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Sherri Richards, Published February 03 2012

Mom organizes prom dress exchange to help daughters save money

If you go

What: Prom Dress Exchange/Sale.

When: Noon to 5 p.m. Sunday.

Where: Colgate (N.D.) Presbyterian Church.

Tickets: (701) 261-9087.

COLGATE, N.D. - Twenty years ago, Heather Erickson bought her first prom dress inside a Page, N.D., gymnasium.

It was a dress exchange, where girls could buy or swap gowns. She thinks her short, magenta frock with spaghetti straps cost about $35.

Now the mother of twin 16-year-old girls, in a time when prom dresses often retail for $400 or more, Erickson is organizing a similar event this weekend at her Colgate church, 63 miles northwest of Fargo.

Gowns will be displayed in the church’s fellowship hall, and there’s space for five makeshift dressing rooms.

Erickson emailed invites to schools within a 100-mile radius, including the Fargo School District, and put out the word on Facebook. Sellers will set their prices and sell their own dresses. There’s no charge to attend.

Erickson says she isn’t looking to get anything out of the event, except for hopefully two inexpensive dresses for daughters Rebecca and Rachel (who wore her mom’s 20-year-old dress to a school dance this fall).

“My girls went window shopping over the weekend, and the ones they like are $350 and $400,” Erickson says. Add in the extras, like shoes, jewelry, hairdos and a limo, and prom expenses can approach $1,000.

The same weekend as their March 24 prom, Rachel and Rebecca are going on a school-related trip to Washington, D.C. They’ll probably head straight from the post-prom party to the airport.

Already spending thousands on the trip, Erickson told the girls they had to find an alternative to the dresses they liked in the stores.

As she chatted with other mothers at a ballgame one evening, Erickson realized many had dresses from past proms or bridesmaid duties filling up their closets. She recalled the prom dress exchange from her teen years, and started to plan the event.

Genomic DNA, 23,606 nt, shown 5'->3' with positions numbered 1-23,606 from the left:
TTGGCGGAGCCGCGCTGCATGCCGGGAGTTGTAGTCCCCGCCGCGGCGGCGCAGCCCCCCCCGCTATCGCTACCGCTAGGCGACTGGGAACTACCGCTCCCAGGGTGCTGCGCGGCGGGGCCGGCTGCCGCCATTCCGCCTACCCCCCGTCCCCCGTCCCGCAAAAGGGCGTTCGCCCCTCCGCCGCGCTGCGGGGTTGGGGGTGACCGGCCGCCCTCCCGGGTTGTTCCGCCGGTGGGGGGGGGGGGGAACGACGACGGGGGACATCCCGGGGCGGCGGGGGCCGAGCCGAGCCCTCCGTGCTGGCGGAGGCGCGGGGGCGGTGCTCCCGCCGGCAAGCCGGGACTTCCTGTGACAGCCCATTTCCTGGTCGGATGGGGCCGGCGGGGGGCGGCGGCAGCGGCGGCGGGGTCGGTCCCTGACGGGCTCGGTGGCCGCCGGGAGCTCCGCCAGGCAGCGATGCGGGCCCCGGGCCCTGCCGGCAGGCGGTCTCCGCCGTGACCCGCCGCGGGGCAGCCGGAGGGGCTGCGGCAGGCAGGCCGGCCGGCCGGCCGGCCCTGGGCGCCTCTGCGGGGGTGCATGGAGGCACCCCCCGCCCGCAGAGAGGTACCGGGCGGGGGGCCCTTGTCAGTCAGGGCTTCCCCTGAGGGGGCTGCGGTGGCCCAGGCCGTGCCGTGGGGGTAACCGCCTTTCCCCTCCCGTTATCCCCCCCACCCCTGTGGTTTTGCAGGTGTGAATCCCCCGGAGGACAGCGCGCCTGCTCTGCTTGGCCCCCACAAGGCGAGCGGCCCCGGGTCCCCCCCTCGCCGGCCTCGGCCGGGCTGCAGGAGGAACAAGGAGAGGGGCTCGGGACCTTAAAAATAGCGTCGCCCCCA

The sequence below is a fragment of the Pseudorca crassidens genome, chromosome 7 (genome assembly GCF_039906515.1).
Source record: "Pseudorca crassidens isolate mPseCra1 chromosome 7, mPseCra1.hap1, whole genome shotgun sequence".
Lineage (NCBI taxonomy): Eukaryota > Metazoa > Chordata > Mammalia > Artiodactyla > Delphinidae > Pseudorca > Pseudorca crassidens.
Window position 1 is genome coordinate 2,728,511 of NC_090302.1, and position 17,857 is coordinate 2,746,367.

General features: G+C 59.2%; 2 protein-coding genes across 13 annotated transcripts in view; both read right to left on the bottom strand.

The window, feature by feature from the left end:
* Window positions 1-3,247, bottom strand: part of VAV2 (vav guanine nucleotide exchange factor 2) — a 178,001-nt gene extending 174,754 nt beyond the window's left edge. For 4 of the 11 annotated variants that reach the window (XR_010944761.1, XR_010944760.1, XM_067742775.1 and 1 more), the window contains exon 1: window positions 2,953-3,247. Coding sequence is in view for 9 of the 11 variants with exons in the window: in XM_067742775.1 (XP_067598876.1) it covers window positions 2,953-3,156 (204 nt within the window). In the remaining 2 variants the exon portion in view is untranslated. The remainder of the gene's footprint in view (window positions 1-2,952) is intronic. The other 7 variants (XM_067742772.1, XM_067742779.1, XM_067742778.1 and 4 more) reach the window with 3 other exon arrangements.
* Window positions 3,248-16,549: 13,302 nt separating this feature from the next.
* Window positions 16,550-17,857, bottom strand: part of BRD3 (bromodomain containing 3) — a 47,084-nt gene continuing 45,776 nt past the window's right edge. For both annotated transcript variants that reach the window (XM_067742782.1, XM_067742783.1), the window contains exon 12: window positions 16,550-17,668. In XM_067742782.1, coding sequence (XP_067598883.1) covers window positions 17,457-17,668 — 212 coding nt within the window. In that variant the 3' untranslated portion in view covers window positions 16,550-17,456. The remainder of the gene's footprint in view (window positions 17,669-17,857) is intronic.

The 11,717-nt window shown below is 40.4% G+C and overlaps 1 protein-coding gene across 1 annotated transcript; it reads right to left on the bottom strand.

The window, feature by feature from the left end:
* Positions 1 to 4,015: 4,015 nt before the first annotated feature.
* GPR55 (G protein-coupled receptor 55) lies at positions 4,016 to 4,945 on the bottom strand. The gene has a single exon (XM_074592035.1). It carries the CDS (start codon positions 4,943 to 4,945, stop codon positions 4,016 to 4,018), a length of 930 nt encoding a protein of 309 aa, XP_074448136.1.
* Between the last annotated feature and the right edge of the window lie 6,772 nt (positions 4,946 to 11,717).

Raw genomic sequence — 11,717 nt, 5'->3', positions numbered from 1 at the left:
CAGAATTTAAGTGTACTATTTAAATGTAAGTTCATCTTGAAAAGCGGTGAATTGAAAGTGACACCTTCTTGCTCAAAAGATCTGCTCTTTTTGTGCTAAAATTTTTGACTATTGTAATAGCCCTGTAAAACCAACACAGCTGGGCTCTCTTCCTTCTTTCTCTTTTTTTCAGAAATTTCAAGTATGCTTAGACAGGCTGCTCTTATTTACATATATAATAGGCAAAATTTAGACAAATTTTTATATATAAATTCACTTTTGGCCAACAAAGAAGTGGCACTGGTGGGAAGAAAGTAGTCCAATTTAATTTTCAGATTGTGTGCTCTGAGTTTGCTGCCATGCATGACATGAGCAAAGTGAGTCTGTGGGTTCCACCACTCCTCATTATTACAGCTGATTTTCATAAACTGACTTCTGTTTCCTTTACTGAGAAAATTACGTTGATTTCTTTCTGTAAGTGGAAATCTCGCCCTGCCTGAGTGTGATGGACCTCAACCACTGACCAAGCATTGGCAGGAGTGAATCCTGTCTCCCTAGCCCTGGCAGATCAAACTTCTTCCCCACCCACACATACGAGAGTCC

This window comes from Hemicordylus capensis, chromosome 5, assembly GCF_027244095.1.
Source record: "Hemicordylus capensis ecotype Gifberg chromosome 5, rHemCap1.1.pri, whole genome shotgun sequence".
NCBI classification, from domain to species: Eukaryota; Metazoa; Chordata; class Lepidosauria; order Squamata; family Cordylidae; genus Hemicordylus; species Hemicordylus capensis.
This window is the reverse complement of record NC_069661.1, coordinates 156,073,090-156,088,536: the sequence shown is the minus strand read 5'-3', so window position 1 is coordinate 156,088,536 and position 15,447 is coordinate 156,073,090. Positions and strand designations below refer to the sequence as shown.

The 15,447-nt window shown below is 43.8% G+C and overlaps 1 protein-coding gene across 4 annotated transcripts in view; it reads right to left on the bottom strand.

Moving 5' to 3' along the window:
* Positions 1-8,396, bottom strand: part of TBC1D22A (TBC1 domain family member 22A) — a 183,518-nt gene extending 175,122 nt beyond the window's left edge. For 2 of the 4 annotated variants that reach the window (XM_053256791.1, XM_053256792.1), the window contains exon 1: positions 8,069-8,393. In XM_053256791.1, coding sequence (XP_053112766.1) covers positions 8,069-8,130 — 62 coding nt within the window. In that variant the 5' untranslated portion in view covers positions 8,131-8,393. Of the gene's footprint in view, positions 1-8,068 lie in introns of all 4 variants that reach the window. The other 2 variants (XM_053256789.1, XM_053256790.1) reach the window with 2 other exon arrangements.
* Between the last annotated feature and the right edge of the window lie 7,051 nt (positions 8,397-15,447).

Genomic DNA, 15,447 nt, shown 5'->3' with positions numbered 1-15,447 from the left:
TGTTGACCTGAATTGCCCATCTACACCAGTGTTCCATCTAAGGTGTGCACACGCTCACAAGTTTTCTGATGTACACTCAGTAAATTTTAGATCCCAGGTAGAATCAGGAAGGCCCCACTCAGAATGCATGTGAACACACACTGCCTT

She hopes by inviting lots of regional schools, the inventory will be “new” for everyone. She acknowledges it could be a long drive to Colgate, but rural residents would have to drive quite a ways to any prom shop.

She says her daughters are on board with the event. She thinks it will be especially valuable for girls who have to pay for their own dress.

“A lot of my kids’ friends have said they’re coming to look, and a lot of moms that have dresses in their closets, they want the space back,” Erickson says.

Cheryl Krueger of Hope, N.D., plans to bring several formal gowns worn by her daughter, Shelby, who graduated in 2010.

“I think it’s a great idea. Her dresses have only been worn once, dry cleaned, and I would love for someone else to wear them,” she says.

Shelby went to prom her freshman through senior years. Krueger notes it’s common for girls in rural communities to go to many proms, as there aren’t as many kids in the school. It’s not feasible for parents to spend so much money on multiple dresses, she says.

“Why not buy a dress that is within your budget and you can feel good about it and you’re going to look just as beautiful?” Krueger says.

Dress for less

Prom-goers looking to dress for less can also find used gowns online and in local stores.

The Craigslist site for Fargo features dozens of postings advertising prom dresses, with recent asking prices as low as $25 and as high as $400.

Some people donate their used prom, bridesmaid and wedding dresses to area thrift stores.

The Dakota Boys and Girls Ranch thrift stores display formal dresses around the holidays and in the spring, says Diane Rust, retail director for the eight North Dakota stores.

Some of the dresses are in good condition, some aren’t. Dated dresses are sold as Halloween costumes, she notes.

While the teens likely prefer to buy new, Rust knows the moms often want to spend less.

“If you can find something for less money, go for it,” she says. “If they can sew, they can change it. That’s another option to make it your own.”